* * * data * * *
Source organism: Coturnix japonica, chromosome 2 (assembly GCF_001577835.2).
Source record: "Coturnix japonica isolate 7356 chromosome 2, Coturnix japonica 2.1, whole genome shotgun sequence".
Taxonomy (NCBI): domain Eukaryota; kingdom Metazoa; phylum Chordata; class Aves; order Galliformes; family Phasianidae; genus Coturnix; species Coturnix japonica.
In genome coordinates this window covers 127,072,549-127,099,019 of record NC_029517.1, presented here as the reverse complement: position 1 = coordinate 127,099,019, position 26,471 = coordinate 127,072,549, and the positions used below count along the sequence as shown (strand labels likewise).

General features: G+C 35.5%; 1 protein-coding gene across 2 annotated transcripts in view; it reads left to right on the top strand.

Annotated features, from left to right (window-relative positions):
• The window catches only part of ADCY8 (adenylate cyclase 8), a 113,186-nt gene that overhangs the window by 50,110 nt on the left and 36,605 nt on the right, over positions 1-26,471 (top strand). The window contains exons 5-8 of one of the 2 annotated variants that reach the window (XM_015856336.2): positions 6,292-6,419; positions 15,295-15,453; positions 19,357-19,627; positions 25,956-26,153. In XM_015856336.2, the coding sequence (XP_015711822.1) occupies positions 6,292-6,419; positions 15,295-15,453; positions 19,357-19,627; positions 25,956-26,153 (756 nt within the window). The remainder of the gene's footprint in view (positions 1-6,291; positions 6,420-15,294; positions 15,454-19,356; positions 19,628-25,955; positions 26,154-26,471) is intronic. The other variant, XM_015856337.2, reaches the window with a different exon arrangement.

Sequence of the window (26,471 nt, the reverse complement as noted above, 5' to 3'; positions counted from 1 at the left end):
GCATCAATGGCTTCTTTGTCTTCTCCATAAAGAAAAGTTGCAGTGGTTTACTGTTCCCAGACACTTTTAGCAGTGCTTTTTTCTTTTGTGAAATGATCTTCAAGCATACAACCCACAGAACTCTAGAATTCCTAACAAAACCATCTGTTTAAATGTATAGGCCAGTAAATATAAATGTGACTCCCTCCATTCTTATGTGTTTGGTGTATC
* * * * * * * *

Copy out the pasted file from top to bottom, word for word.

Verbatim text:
Source organism: Coturnix japonica, chromosome 2 (assembly GCF_001577835.2).
Source record: "Coturnix japonica isolate 7356 chromosome 2, Coturnix japonica 2.1, whole genome shotgun sequence".
Taxonomy (NCBI): domain Eukaryota; kingdom Metazoa; phylum Chordata; class Aves; order Galliformes; family Phasianidae; genus Coturnix; species Coturnix japonica.
In genome coordinates this window covers 127,072,549-127,099,019 of record NC_029517.1, presented here as the reverse complement: position 1 = coordinate 127,099,019, position 26,471 = coordinate 127,072,549, and the positions used below count along the sequence as shown (strand labels likewise).

General features: G+C 35.5%; 1 protein-coding gene across 2 annotated transcripts in view; it reads left to right on the top strand.

Annotated features, from left to right (window-relative positions):
• The window catches only part of ADCY8 (adenylate cyclase 8), a 113,186-nt gene that overhangs the window by 50,110 nt on the left and 36,605 nt on the right, over positions 1-26,471 (top strand). The window contains exons 5-8 of one of the 2 annotated variants that reach the window (XM_015856336.2): positions 6,292-6,419; positions 15,295-15,453; positions 19,357-19,627; positions 25,956-26,153. In XM_015856336.2, the coding sequence (XP_015711822.1) occupies positions 6,292-6,419; positions 15,295-15,453; positions 19,357-19,627; positions 25,956-26,153 (756 nt within the window). The remainder of the gene's footprint in view (positions 1-6,291; positions 6,420-15,294; positions 15,454-19,356; positions 19,628-25,955; positions 26,154-26,471) is intronic. The other variant, XM_015856337.2, reaches the window with a different exon arrangement.

Sequence of the window (26,471 nt, the reverse complement as noted above, 5' to 3'; positions counted from 1 at the left end):
GCATCAATGGCTTCTTTGTCTTCTCCATAAAGAAAAGTTGCAGTGGTTTACTGTTCCCAGACACTTTTAGCAGTGCTTTTTTCTTTTGTGAAATGATCTTCAAGCATACAACCCACAGAACTCTAGAATTCCTAACAAAACCATCTGTTTAAATGTATAGGCCAGTAAATATAAATGTGACTCCCTCCATTCTTATGTGTTTGGTGTATC